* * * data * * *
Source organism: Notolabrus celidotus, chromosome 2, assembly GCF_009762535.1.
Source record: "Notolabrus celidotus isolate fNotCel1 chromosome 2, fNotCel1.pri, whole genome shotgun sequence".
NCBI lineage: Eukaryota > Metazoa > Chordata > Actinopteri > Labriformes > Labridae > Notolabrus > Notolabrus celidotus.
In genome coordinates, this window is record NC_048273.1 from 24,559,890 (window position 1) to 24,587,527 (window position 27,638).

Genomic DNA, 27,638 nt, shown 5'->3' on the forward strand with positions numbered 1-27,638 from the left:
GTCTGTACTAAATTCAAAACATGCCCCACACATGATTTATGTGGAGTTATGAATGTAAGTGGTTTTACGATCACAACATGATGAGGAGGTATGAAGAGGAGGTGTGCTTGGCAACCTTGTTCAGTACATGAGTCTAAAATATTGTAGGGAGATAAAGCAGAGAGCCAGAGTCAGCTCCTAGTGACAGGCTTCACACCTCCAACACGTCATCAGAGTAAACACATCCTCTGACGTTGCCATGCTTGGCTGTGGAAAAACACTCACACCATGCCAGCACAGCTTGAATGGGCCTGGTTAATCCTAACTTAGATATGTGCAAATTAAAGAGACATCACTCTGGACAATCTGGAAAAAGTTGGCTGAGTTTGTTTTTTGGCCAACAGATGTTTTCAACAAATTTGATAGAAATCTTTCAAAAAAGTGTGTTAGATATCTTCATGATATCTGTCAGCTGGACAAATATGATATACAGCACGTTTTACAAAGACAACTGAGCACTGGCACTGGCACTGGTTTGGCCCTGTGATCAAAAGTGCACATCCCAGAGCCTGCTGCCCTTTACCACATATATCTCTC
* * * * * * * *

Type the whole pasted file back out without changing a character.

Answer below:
Source organism: Notolabrus celidotus, chromosome 2, assembly GCF_009762535.1.
Source record: "Notolabrus celidotus isolate fNotCel1 chromosome 2, fNotCel1.pri, whole genome shotgun sequence".
NCBI lineage: Eukaryota > Metazoa > Chordata > Actinopteri > Labriformes > Labridae > Notolabrus > Notolabrus celidotus.
In genome coordinates, this window is record NC_048273.1 from 24,559,890 (window position 1) to 24,587,527 (window position 27,638).

Genomic DNA, 27,638 nt, shown 5'->3' on the forward strand with positions numbered 1-27,638 from the left:
GTCTGTACTAAATTCAAAACATGCCCCACACATGATTTATGTGGAGTTATGAATGTAAGTGGTTTTACGATCACAACATGATGAGGAGGTATGAAGAGGAGGTGTGCTTGGCAACCTTGTTCAGTACATGAGTCTAAAATATTGTAGGGAGATAAAGCAGAGAGCCAGAGTCAGCTCCTAGTGACAGGCTTCACACCTCCAACACGTCATCAGAGTAAACACATCCTCTGACGTTGCCATGCTTGGCTGTGGAAAAACACTCACACCATGCCAGCACAGCTTGAATGGGCCTGGTTAATCCTAACTTAGATATGTGCAAATTAAAGAGACATCACTCTGGACAATCTGGAAAAAGTTGGCTGAGTTTGTTTTTTGGCCAACAGATGTTTTCAACAAATTTGATAGAAATCTTTCAAAAAAGTGTGTTAGATATCTTCATGATATCTGTCAGCTGGACAAATATGATATACAGCACGTTTTACAAAGACAACTGAGCACTGGCACTGGCACTGGTTTGGCCCTGTGATCAAAAGTGCACATCCCAGAGCCTGCTGCCCTTTACCACATATATCTCTC